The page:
Running your own line is a lot more fun than following someone else’s, even though we knew this part of the cave has been visited 15 years before. We swam on through the second sump with the tunnel gradually becoming both wider and taller. After a few hundred metres the passage appeared to end in a flat wall. After checking each side I spotted air above and scooted up between the wall and ceiling to surface in the second air bell.
This one was a lot more diver friendly with a few big rocks sticking out of the water, but deep enough to swim from one side to the other fully kitted up. The air seemed fine and there were no tree roots or other organic matter, just pure white rock. This would be a great spot for some very nice lake shots. At this point however, the cave was beckoning us on.
On the far side of the air bell the passage drops again and gets even bigger. With both my DiveRite canister torch and Scurion headlight on full beam all I was seeing straight ahead was deep blue water. At every rise in the floor I was worried we’d see the tunnel narrow down, and each time I swam over the rise it just kept going. In places the halocline was shimmering along the walls.
The best bit was yet to come. In the light beam ahead I spotted a cluster of large pointy stalactites. The photo above is my favourite from the whole trip. I admit, I have a thing for cave formations. These ones were particularly good, and the massive stump of a stalagmite on the floor suggests an interesting history. The tiny beginner decorations in the first air chamber have a long way to go to make it to this size!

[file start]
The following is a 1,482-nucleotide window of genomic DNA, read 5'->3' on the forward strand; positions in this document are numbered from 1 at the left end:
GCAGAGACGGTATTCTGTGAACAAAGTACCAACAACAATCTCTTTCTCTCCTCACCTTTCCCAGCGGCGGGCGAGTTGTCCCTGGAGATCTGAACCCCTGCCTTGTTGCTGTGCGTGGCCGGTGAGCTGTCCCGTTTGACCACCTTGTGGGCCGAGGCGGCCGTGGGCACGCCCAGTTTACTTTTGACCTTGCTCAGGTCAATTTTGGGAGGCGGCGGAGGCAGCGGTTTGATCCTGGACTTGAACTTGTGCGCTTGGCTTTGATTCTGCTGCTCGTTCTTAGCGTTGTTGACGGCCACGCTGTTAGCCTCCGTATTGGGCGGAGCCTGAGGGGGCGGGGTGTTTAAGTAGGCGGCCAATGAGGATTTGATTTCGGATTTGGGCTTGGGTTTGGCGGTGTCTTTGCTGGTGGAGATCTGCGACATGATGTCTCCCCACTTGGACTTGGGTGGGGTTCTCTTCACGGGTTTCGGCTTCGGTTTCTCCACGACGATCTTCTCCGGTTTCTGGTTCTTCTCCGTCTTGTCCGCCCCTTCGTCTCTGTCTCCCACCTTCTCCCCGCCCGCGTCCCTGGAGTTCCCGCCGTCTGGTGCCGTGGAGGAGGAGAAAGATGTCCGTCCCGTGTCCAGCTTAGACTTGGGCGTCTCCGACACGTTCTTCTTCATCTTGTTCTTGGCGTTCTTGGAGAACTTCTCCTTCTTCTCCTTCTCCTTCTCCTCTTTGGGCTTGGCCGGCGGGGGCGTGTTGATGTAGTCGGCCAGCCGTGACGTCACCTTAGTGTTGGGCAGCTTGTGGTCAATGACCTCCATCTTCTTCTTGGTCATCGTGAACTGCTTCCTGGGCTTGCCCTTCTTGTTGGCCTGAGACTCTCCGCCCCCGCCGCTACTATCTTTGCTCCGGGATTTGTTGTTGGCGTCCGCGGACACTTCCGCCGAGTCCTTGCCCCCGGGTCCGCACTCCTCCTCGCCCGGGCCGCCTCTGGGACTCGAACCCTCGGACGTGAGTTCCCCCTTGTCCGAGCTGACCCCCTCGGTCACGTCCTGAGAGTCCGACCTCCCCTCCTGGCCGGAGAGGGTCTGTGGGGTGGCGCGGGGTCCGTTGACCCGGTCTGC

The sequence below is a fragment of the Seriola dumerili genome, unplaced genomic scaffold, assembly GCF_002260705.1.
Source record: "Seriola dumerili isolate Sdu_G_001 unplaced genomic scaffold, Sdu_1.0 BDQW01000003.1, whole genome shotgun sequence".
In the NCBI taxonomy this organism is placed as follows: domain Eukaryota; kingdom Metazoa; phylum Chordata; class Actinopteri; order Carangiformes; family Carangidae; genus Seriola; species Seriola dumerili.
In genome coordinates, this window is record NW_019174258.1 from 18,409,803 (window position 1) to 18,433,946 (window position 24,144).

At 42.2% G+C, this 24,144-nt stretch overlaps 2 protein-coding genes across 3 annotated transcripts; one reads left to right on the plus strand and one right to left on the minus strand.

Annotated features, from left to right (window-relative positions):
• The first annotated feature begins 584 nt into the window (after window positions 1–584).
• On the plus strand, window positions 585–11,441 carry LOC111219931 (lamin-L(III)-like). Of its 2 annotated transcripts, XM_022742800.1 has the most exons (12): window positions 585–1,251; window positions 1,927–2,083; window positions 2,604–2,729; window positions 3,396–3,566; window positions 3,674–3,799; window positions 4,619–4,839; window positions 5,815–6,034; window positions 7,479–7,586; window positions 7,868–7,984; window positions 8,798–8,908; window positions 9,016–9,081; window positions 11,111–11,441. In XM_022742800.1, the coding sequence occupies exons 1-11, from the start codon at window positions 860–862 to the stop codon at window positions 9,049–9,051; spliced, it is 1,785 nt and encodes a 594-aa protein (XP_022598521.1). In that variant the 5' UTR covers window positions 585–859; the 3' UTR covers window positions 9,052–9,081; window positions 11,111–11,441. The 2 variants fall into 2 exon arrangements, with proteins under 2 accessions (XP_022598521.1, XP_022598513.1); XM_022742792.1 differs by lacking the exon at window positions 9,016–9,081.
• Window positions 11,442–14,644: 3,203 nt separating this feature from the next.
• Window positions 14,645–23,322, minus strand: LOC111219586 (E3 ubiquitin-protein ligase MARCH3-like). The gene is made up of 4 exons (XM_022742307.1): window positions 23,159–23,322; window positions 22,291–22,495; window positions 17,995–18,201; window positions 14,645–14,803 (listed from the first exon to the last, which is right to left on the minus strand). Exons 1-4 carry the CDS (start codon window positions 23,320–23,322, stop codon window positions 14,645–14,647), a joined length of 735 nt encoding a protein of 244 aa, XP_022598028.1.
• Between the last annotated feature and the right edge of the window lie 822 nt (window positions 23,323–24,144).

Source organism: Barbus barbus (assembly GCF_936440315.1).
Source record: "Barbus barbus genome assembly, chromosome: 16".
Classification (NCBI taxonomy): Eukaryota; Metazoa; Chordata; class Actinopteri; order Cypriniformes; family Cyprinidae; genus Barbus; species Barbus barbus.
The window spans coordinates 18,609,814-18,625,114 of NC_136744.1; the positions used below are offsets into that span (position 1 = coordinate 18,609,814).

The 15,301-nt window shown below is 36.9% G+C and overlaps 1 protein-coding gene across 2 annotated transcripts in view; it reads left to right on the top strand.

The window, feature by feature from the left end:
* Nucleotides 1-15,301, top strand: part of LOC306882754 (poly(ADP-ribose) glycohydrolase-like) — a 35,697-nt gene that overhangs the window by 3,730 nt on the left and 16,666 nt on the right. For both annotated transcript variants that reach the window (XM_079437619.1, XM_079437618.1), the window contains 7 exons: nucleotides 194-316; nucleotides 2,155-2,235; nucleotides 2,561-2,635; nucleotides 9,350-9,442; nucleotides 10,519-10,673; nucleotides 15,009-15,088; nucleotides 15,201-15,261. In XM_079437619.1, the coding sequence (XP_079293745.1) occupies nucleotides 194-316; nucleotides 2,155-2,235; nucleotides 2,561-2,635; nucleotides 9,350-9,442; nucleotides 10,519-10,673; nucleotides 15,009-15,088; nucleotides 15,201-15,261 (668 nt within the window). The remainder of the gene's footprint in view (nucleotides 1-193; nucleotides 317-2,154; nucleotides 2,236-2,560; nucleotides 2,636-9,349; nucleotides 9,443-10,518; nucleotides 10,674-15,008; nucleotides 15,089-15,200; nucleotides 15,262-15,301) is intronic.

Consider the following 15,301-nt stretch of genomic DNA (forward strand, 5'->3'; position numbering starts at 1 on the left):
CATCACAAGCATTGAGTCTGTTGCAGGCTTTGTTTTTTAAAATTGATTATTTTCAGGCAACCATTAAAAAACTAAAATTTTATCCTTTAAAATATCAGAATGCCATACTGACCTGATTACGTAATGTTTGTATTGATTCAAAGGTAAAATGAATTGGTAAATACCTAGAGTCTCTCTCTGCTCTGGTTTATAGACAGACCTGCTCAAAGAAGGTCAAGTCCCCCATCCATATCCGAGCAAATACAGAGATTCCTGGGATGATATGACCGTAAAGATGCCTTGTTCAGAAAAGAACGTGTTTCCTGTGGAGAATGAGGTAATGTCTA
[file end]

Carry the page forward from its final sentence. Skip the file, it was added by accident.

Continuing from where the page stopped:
Seeing isolated decorations like these where there hadn’t been anything in the earlier parts of the cave was interesting. There weren’t any underwater decorations in Kristal Cave, and I’m wondering if they’ll show up in the other nearby caves. I suspect that the area doesn’t get very much rainfall and when it does the crumbly limestone is so porous that the water drops through too fast to pick up enough calcite for formations. But maybe in a few places, the conditions have been just right…I can only hope.
After photos from a few different angles (while being careful not to overheat the strobes) we headed on. By this point we were on the second reel and the remaining line was looking a bit scant. Reaching the end of the reel mid-tunnel, I produced my longest finger spool and we got another 20m out of it. This was enough to take us over a ridge and down to a slightly deeper, less tall passage with the halocline right in the middle of it.
The far end had a flat white wall across it, similar to the slab we had swum up to enter the second air chamber. Regrettably, this one doesn’t appear to have left enough space to swim past. Looking up at the gap between the ceiling and the blockage, the fissure appears just big enough for underwater bats. Which, given we were out of line and pretty much at our air turn, was not the end of the world. We turned for home at a slightly more leisurely pace. Taking time to appreciate the sights and check out some walls on the way home was fun, as well as making time for a bit of video.
This was easily one of the best dives I’ve done, and I sincerely hope that some more time in the area will yield similar results. There’s more to find…we just need some more time on the ground to hunt it out. Next year beckons.